Usain Bolt is a freak of nature. For starters, there’s the size: 6ft 5in (ideal sprinters are thought to be between 5ft 11in and 6ft 1in). Then there's the condition that should have ruled out a career in sport — scoliosis, or curvature of the spine, which resulted in one leg being half an inch shorter than the other. And the attitude — at warm-up, a do-or-die intensity is etched on the faces of his rivals, but Bolt smiles, hangs out, even dances. And, of course, the records: Bolt is the fastest man ever — at both 100m and 200m. Finally, and most outrageously, he wasn't even giving his all when he broke them.
Bolt has just flown in from Germany and is curled up in his chair like a sleepy cat. His voice is deep, soft and slow. He recently lost his first 100m race in more than two years, to Tyson Gay. But he’s already focused on the two biggies — next season's world championships and, most important, the 2012 Olympics in London.
The world has been blessed with phenomenal sprinters, but nobody can hold a light to Bolt. In 2002 he became the youngest gold medallist at the junior world championships, winning the 200m. He was only 15, beating boys four years older than him.
Bolt, 24, grew up in a small rural town in Trelawny, Jamaica. When he was a young boy, his parents, who ran the local grocery store, took him to the doctor because he couldn't stay still. “I was all over the place, climbing things. My mum goes, ‘There must be something wrong with this kid’, and the doctor goes, ‘Nooooo, he's just hyperactive’.” His mother was gentle and forgiving, his father a disciplinarian. Respect was an important word in the Bolt household. And when young Usain didn't show enough of it, he knew his father would beat some into him.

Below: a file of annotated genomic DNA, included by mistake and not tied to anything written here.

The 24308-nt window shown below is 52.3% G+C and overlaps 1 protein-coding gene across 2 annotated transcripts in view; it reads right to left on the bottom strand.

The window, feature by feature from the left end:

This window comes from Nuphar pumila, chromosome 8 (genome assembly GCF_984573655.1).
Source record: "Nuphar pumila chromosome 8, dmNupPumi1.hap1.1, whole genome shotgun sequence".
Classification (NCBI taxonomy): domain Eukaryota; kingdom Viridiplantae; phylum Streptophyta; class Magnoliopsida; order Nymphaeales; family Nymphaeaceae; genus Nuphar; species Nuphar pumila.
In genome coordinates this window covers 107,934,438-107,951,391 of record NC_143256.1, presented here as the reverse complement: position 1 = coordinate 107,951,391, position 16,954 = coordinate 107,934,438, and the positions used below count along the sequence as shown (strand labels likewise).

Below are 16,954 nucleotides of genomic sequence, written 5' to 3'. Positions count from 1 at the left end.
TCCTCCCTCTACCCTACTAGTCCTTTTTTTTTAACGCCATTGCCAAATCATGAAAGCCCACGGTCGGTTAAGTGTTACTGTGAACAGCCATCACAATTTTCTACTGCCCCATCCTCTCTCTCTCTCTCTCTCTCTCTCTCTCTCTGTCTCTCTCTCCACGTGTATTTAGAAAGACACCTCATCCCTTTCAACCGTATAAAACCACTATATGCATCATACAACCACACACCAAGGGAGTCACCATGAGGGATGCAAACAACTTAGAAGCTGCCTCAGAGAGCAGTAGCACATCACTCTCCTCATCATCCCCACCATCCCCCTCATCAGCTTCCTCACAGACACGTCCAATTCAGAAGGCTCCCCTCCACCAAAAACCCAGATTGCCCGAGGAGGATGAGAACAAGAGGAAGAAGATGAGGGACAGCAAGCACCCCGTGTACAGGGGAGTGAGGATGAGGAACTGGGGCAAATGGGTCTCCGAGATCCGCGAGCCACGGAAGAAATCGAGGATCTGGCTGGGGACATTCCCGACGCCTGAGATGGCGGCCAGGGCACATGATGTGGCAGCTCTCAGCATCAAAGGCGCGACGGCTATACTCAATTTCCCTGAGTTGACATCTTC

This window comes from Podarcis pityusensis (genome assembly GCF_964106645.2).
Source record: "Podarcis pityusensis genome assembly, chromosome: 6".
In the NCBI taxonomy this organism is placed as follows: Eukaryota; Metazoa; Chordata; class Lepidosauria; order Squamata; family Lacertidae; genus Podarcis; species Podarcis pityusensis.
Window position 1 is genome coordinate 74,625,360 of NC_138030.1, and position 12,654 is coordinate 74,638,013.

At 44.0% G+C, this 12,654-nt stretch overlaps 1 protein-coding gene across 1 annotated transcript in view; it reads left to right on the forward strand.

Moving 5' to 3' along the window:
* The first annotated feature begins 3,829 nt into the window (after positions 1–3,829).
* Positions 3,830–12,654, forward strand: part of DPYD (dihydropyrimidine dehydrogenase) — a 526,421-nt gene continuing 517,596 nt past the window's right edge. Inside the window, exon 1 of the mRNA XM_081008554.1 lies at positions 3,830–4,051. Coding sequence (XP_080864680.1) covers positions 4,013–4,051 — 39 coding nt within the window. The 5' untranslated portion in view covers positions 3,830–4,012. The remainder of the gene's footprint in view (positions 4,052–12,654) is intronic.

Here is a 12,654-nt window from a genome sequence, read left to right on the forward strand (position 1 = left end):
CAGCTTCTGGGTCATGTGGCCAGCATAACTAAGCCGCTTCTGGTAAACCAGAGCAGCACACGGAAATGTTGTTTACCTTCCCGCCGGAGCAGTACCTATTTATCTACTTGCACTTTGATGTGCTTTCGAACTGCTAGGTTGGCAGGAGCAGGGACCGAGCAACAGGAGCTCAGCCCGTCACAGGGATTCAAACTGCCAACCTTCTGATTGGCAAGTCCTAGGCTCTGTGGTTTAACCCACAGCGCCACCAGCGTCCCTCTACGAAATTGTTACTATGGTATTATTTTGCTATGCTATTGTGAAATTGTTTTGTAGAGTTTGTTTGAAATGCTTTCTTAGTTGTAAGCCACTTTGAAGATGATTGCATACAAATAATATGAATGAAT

Cricket was his first love. He grew up when the West Indies were still a force, and he wanted to step into the shoes of Courtney Walsh or Curtly Ambrose. He was gifted, too, opening the batting and bowling for his local side. “But I just happened to run fast. They said, try track and field, and I continued because it was easy and I was winning.”
By the first year of high school, he was already absurdly fast. His dad told him to give up cricket and concentrate on track and field. “He said I should do running because it's an individual sport, and if you do good, you do good for yourself.” He cracks his fingers — they're the longest I've ever seen.
Bolt talks about his victory at the junior world championships. He was so uptight before the final that he put his shoes on the wrong feet. “I've never been so nervous in my whole life. I was shaking because everybody was expecting me to win or get a medal. That one moment changed my whole life, because after that I was like, why should I worry?” He still thinks it's the greatest race of his life. “I saluted the crowd, they were screaming. I was 15, in front of home crowd — no better feeling.”